Organic beings are purely mechanical, electrical and chemical, too. Theoretically, you should be able to predict all behavior simply by understanding the stimulation's and responses. And a lot of the time, you can. That's what marketing is. But humans are obviously more difficult to understand than this.
Let's get specific to your questions. You are basically asking whether you should use keywords in the exact order, or in a more natural order.
Well, if you use them in exact order, you will probably rank higher, everything else being equal. But you are unlikely to convince anyone to trust a site that speaks like an incoherent idiot. So your conversions will likely go down.
If you write the words in a more natural style, then you may rank a little lower for the artificial term order, but convert better because your site actually answers peoples questions.
That's the extremes. The "it depends" comes from the fact that most SEO's are not willing to just walk away from the rankings, and will try to achieve both goals by blending the two methods.
How you decide to blend them will depend on the industry, terms, readers, and your own personality - none of which anyone here knows but you. Therefore we can't answer your question, because it's the wrong question being asked of the wrong person.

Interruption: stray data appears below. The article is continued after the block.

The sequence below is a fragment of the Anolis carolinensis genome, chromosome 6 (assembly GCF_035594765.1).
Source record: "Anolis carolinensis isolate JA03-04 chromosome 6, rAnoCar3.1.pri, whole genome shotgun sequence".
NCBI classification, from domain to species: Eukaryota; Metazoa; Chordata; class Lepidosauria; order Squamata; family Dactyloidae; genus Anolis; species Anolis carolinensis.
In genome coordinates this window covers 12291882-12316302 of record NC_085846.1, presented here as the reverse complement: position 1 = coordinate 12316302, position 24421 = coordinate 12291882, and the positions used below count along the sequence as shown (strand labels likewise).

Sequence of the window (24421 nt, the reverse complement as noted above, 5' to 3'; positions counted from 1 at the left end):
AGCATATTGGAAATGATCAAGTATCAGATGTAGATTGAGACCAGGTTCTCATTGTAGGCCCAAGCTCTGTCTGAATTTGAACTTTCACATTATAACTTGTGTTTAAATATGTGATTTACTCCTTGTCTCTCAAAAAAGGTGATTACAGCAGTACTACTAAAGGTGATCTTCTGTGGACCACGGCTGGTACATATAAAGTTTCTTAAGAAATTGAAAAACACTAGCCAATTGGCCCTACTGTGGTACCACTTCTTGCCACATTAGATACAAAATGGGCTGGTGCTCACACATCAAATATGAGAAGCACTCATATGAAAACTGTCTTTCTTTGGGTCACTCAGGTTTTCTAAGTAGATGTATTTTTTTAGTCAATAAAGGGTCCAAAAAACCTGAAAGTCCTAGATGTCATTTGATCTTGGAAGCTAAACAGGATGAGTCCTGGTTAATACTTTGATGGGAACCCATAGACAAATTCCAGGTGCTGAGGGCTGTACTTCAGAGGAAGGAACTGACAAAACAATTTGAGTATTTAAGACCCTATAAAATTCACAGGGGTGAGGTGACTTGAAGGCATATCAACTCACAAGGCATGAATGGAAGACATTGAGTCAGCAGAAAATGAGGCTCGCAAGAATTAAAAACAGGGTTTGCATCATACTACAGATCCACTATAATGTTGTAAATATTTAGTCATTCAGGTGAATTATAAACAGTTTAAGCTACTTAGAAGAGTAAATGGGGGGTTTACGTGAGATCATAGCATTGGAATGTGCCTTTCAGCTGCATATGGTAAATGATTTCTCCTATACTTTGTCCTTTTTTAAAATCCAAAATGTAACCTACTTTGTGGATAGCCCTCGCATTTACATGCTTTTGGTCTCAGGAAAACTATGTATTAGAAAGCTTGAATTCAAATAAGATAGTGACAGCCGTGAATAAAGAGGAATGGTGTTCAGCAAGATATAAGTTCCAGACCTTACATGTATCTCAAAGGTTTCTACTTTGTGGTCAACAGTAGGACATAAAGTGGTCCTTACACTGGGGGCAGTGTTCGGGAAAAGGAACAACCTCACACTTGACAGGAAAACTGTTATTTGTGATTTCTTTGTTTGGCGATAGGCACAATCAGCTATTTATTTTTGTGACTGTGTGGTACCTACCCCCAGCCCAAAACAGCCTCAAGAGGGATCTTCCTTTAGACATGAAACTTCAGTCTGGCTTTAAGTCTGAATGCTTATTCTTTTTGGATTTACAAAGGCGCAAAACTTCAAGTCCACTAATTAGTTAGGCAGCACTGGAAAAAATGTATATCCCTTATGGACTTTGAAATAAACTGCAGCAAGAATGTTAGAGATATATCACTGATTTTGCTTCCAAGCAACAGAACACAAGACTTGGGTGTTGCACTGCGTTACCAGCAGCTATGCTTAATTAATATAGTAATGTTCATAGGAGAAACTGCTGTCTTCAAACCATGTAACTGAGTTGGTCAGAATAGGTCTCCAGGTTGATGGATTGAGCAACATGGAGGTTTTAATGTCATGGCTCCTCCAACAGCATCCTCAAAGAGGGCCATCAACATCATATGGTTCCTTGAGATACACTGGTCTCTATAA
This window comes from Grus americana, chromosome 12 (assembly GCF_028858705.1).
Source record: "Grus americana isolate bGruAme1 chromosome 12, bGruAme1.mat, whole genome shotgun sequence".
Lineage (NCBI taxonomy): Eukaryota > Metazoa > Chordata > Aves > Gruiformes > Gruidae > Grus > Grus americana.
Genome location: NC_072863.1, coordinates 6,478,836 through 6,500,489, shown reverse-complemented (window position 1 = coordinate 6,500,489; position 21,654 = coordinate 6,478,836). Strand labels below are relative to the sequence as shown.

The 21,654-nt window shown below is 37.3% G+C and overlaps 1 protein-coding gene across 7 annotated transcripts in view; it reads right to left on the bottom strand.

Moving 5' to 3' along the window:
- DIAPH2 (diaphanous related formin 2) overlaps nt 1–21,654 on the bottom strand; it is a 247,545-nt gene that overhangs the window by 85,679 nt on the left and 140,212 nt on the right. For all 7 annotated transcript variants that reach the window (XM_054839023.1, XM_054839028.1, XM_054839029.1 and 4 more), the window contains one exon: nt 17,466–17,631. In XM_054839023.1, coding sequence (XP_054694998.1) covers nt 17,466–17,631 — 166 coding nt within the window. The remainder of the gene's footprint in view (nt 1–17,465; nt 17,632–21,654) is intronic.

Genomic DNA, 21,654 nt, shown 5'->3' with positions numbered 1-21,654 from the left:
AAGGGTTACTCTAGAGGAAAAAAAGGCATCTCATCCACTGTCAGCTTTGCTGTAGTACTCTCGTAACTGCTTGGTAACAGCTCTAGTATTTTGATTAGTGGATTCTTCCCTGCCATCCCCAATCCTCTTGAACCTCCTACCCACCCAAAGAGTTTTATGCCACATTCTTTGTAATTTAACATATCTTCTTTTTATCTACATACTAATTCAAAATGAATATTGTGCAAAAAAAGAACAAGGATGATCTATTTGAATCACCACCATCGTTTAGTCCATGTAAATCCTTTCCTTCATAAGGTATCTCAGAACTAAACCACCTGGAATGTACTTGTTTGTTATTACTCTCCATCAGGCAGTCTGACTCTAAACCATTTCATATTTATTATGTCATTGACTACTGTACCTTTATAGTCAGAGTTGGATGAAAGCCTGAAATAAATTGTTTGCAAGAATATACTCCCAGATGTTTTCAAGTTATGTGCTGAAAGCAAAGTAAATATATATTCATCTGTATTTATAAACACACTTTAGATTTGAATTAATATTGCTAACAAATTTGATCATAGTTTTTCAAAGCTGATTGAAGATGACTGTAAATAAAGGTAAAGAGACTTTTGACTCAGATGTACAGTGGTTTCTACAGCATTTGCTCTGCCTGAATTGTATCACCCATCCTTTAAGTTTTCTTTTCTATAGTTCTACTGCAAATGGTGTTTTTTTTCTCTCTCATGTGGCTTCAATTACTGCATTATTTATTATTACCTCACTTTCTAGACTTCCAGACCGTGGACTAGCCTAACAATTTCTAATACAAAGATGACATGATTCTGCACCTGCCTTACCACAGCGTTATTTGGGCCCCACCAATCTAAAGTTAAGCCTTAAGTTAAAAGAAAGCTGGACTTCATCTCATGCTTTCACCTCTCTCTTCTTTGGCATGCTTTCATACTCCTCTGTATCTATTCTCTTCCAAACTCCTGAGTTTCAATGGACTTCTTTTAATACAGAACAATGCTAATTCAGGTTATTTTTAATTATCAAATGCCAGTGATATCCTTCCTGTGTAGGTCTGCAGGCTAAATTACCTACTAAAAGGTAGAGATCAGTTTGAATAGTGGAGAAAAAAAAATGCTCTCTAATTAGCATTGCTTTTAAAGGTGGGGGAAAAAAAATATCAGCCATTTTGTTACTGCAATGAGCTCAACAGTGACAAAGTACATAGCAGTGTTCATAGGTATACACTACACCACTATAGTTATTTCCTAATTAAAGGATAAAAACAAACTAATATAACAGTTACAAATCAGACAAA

What you should be asking is "how do I fit the exact terms into natural text as much as possible?" this is a question of art, and 5 writers may come up with 10 different ways, so there is no template. You have to do it yourself, based on your knowledge of your industry.
Finally, if there was a simple formula, then everyone would use it, and it would be no fun anymore, and the answer to everything would be "just do what he's doing, but do more of it" - a recipe for spam if I ever heard one.
"IS there a "process"? - No, there are many. Some work better than others, and some actually seem to be opposites, but still work fine. the exact choice of process is based on your website and goals, not the search engine - that just sets some of the variables.
Edited by mcanerin, 28 July 2006 - 03:47 PM.